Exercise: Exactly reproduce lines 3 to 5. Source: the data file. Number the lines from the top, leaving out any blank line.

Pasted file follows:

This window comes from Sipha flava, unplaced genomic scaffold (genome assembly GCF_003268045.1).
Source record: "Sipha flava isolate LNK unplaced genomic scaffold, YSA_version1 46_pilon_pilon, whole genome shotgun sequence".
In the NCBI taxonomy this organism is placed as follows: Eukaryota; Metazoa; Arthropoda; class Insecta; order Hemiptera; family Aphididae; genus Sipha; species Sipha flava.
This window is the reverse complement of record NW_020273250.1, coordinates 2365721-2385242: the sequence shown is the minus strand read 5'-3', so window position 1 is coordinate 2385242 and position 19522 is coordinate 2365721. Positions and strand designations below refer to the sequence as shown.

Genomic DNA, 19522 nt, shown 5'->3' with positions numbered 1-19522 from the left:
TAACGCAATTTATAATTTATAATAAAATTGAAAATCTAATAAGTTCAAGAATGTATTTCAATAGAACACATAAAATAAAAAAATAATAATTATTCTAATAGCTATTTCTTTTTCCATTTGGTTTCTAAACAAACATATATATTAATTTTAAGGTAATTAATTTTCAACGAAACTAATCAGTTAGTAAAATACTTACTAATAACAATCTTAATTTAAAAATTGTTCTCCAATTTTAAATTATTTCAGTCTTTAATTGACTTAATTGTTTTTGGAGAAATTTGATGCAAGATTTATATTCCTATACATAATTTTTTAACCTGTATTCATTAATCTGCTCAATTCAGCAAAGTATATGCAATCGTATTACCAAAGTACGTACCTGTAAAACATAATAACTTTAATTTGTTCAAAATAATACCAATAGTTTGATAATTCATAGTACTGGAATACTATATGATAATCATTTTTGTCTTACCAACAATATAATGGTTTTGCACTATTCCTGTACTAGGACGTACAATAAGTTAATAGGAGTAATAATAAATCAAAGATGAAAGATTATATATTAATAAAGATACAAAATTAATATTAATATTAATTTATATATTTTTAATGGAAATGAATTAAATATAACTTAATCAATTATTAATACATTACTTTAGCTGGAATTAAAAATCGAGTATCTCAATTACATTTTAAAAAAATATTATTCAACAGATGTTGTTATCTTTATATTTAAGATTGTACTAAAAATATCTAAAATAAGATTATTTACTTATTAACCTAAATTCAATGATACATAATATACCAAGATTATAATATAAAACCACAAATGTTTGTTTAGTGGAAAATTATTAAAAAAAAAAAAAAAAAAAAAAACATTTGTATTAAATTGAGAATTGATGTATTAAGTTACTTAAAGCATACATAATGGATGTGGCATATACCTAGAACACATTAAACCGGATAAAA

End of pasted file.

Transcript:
In the NCBI taxonomy this organism is placed as follows: Eukaryota; Metazoa; Arthropoda; class Insecta; order Hemiptera; family Aphididae; genus Sipha; species Sipha flava.
This window is the reverse complement of record NW_020273250.1, coordinates 2365721-2385242: the sequence shown is the minus strand read 5'-3', so window position 1 is coordinate 2385242 and position 19522 is coordinate 2365721. Positions and strand designations below refer to the sequence as shown.

Genomic DNA, 19522 nt, shown 5'->3' with positions numbered 1-19522 from the left: